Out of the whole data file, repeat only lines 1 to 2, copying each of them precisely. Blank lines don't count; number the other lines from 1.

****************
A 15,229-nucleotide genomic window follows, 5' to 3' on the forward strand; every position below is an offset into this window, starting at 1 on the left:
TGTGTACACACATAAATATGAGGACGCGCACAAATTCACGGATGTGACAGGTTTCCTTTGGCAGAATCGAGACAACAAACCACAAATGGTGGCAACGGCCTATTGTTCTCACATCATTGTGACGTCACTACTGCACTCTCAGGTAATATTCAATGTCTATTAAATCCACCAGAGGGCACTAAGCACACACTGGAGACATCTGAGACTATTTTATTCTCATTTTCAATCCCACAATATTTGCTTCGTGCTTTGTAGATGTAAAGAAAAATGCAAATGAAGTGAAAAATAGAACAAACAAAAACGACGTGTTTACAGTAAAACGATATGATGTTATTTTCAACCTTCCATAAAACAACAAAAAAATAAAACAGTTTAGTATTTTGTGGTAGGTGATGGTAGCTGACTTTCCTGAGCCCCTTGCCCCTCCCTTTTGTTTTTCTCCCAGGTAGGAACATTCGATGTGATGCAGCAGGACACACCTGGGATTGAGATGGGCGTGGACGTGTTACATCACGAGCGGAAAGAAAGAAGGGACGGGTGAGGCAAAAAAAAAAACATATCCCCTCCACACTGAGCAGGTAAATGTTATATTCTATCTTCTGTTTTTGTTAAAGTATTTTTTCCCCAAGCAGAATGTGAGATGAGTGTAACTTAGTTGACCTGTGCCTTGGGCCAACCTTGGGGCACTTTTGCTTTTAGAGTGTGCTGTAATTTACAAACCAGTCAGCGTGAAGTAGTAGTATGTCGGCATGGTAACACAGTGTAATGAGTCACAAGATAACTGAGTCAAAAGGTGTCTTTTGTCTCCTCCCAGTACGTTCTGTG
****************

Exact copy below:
A 15,229-nucleotide genomic window follows, 5' to 3' on the forward strand; every position below is an offset into this window, starting at 1 on the left:
TGTGTACACACATAAATATGAGGACGCGCACAAATTCACGGATGTGACAGGTTTCCTTTGGCAGAATCGAGACAACAAACCACAAATGGTGGCAACGGCCTATTGTTCTCACATCATTGTGACGTCACTACTGCACTCTCAGGTAATATTCAATGTCTATTAAATCCACCAGAGGGCACTAAGCACACACTGGAGACATCTGAGACTATTTTATTCTCATTTTCAATCCCACAATATTTGCTTCGTGCTTTGTAGATGTAAAGAAAAATGCAAATGAAGTGAAAAATAGAACAAACAAAAACGACGTGTTTACAGTAAAACGATATGATGTTATTTTCAACCTTCCATAAAACAACAAAAAAATAAAACAGTTTAGTATTTTGTGGTAGGTGATGGTAGCTGACTTTCCTGAGCCCCTTGCCCCTCCCTTTTGTTTTTCTCCCAGGTAGGAACATTCGATGTGATGCAGCAGGACACACCTGGGATTGAGATGGGCGTGGACGTGTTACATCACGAGCGGAAAGAAAGAAGGGACGGGTGAGGCAAAAAAAAAAACATATCCCCTCCACACTGAGCAGGTAAATGTTATATTCTATCTTCTGTTTTTGTTAAAGTATTTTTTCCCCAAGCAGAATGTGAGATGAGTGTAACTTAGTTGACCTGTGCCTTGGGCCAACCTTGGGGCACTTTTGCTTTTAGAGTGTGCTGTAATTTACAAACCAGTCAGCGTGAAGTAGTAGTATGTCGGCATGGTAACACAGTGTAATGAGTCACAAGATAACTGAGTCAAAAGGTGTCTTTTGTCTCCTCCCAGTACGTTCTGTG